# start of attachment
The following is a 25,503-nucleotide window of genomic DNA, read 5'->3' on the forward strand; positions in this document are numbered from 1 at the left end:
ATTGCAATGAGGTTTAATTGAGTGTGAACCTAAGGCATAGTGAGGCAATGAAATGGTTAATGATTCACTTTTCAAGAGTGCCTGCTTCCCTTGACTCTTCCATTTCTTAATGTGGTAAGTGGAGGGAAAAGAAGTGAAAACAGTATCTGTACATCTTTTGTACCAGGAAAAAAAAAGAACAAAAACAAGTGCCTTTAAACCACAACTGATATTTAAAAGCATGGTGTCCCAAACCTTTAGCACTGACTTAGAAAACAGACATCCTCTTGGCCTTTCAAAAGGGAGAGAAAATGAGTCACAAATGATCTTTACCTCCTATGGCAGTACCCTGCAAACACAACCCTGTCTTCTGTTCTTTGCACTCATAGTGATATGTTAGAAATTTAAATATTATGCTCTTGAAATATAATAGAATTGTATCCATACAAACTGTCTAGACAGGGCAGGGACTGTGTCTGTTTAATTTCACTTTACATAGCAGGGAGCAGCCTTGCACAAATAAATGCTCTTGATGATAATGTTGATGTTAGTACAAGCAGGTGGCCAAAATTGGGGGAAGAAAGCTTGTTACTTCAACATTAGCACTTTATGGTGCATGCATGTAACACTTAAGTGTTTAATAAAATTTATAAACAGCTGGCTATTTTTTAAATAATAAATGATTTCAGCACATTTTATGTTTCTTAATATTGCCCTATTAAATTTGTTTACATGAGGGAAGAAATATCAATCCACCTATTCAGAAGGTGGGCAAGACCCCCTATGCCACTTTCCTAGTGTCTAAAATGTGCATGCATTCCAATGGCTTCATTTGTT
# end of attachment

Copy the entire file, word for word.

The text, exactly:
The following is a 25,503-nucleotide window of genomic DNA, read 5'->3' on the forward strand; positions in this document are numbered from 1 at the left end:
ATTGCAATGAGGTTTAATTGAGTGTGAACCTAAGGCATAGTGAGGCAATGAAATGGTTAATGATTCACTTTTCAAGAGTGCCTGCTTCCCTTGACTCTTCCATTTCTTAATGTGGTAAGTGGAGGGAAAAGAAGTGAAAACAGTATCTGTACATCTTTTGTACCAGGAAAAAAAAAGAACAAAAACAAGTGCCTTTAAACCACAACTGATATTTAAAAGCATGGTGTCCCAAACCTTTAGCACTGACTTAGAAAACAGACATCCTCTTGGCCTTTCAAAAGGGAGAGAAAATGAGTCACAAATGATCTTTACCTCCTATGGCAGTACCCTGCAAACACAACCCTGTCTTCTGTTCTTTGCACTCATAGTGATATGTTAGAAATTTAAATATTATGCTCTTGAAATATAATAGAATTGTATCCATACAAACTGTCTAGACAGGGCAGGGACTGTGTCTGTTTAATTTCACTTTACATAGCAGGGAGCAGCCTTGCACAAATAAATGCTCTTGATGATAATGTTGATGTTAGTACAAGCAGGTGGCCAAAATTGGGGGAAGAAAGCTTGTTACTTCAACATTAGCACTTTATGGTGCATGCATGTAACACTTAAGTGTTTAATAAAATTTATAAACAGCTGGCTATTTTTTAAATAATAAATGATTTCAGCACATTTTATGTTTCTTAATATTGCCCTATTAAATTTGTTTACATGAGGGAAGAAATATCAATCCACCTATTCAGAAGGTGGGCAAGACCCCCTATGCCACTTTCCTAGTGTCTAAAATGTGCATGCATTCCAATGGCTTCATTTGTT